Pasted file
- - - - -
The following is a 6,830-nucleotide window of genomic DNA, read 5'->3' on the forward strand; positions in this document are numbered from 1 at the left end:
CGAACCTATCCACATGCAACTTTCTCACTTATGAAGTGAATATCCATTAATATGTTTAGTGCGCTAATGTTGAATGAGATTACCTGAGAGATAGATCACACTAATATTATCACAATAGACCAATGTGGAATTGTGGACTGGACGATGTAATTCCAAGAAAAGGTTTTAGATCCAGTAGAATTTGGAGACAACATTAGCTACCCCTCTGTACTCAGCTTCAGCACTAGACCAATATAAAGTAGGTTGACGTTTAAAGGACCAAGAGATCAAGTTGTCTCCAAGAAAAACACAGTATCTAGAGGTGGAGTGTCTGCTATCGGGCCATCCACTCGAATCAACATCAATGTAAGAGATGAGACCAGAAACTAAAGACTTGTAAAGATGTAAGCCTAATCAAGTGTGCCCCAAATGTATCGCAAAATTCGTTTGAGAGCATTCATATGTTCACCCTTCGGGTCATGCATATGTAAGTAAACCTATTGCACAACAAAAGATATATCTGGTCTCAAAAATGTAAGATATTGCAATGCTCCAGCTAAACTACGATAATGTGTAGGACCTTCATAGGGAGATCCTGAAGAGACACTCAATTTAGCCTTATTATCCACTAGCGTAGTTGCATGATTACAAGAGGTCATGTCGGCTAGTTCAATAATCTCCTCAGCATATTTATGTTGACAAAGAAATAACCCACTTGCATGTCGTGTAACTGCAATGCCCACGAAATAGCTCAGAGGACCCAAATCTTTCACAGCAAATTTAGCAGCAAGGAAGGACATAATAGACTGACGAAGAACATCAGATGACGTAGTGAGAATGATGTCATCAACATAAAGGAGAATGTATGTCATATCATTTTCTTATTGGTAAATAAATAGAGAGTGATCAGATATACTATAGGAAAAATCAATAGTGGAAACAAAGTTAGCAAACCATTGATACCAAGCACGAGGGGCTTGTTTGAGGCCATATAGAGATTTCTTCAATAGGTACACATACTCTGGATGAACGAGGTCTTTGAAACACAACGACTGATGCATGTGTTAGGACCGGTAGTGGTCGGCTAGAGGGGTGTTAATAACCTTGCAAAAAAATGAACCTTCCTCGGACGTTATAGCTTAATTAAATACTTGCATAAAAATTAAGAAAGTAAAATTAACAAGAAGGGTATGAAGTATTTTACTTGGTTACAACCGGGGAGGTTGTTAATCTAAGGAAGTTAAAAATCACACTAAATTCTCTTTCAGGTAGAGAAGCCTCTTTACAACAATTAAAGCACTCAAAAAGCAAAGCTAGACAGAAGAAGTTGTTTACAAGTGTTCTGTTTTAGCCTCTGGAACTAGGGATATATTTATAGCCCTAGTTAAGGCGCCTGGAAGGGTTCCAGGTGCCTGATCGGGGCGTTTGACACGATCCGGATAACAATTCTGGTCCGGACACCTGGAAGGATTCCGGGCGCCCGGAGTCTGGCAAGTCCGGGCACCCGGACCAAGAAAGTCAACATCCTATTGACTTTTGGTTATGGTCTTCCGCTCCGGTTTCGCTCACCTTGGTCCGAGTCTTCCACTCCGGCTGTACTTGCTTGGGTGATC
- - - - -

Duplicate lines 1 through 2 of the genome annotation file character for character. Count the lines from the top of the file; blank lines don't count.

The following is a 6,830-nucleotide window of genomic DNA, read 5'->3' on the forward strand; positions in this document are numbered from 1 at the left end:
CGAACCTATCCACATGCAACTTTCTCACTTATGAAGTGAATATCCATTAATATGTTTAGTGCGCTAATGTTGAATGAGATTACCTGAGAGATAGATCACACTAATATTATCACAATAGACCAATGTGGAATTGTGGACTGGACGATGTAATTCCAAGAAAAGGTTTTAGATCCAGTAGAATTTGGAGACAACATTAGCTACCCCTCTGTACTCAGCTTCAGCACTAGACCAATATAAAGTAGGTTGACGTTTAAAGGACCAAGAGATCAAGTTGTCTCCAAGAAAAACACAGTATCTAGAGGTGGAGTGTCTGCTATCGGGCCATCCACTCGAATCAACATCAATGTAAGAGATGAGACCAGAAACTAAAGACTTGTAAAGATGTAAGCCTAATCAAGTGTGCCCCAAATGTATCGCAAAATTCGTTTGAGAGCATTCATATGTTCACCCTTCGGGTCATGCATATGTAAGTAAACCTATTGCACAACAAAAGATATATCTGGTCTCAAAAATGTAAGATATTGCAATGCTCCAGCTAAACTACGATAATGTGTAGGACCTTCATAGGGAGATCCTGAAGAGACACTCAATTTAGCCTTATTATCCACTAGCGTAGTTGCATGATTACAAGAGGTCATGTCGGCTAGTTCAATAATCTCCTCAGCATATTTATGTTGACAAAGAAATAACCCACTTGCATGTCGTGTAACTGCAATGCCCACGAAATAGCTCAGAGGACCCAAATCTTTCACAGCAAATTTAGCAGCAAGGAAGGACATAATAGACTGACGAAGAACATCAGATGACGTAGTGAGAATGATGTCATCAACATAAAGGAGAATGTATGTCATATCATTTTCTTATTGGTAAATAAATAGAGAGTGATCAGATATACTATAGGAAAAATCAATAGTGGAAACAAAGTTAGCAAACCATTGATACCAAGCACGAGGGGCTTGTTTGAGGCCATATAGAGATTTCTTCAATAGGTACACATACTCTGGATGAACGAGGTCTTTGAAACACAACGACTGATGCATGTGTTAGGACCGGTAGTGGTCGGCTAGAGGGGTGTTAATAACCTTGCAAAAAAATGAACCTTCCTCGGACGTTATAGCTTAATTAAATACTTGCATAAAAATTAAGAAAGTAAAATTAACAAGAAGGGTATGAAGTATTTTACTTGGTTACAACCGGGGAGGTTGTTAATCTAAGGAAGTTAAAAATCACACTAAATTCTCTTTCAGGTAGAGAAGCCTCTTTACAACAATTAAAGCACTCAAAAAGCAAAGCTAGACAGAAGAAGTTGTTTACAAGTGTTCTGTTTTAGCCTCTGGAACTAGGGATATATTTATAGCCCTAGTTAAGGCGCCTGGAAGGGTTCCAGGTGCCTGATCGGGGCGTTTGACACGATCCGGATAACAATTCTGGTCCGGACACCTGGAAGGATTCCGGGCGCCCGGAGTCTGGCAAGTCCGGGCACCCGGACCAAGAAAGTCAACATCCTATTGACTTTTGGTTATGGTCTTCCGCTCCGGTTTCGCTCACCTTGGTCCGAGTCTTCCACTCCGGCTGTACTTGCTTGGGTGATC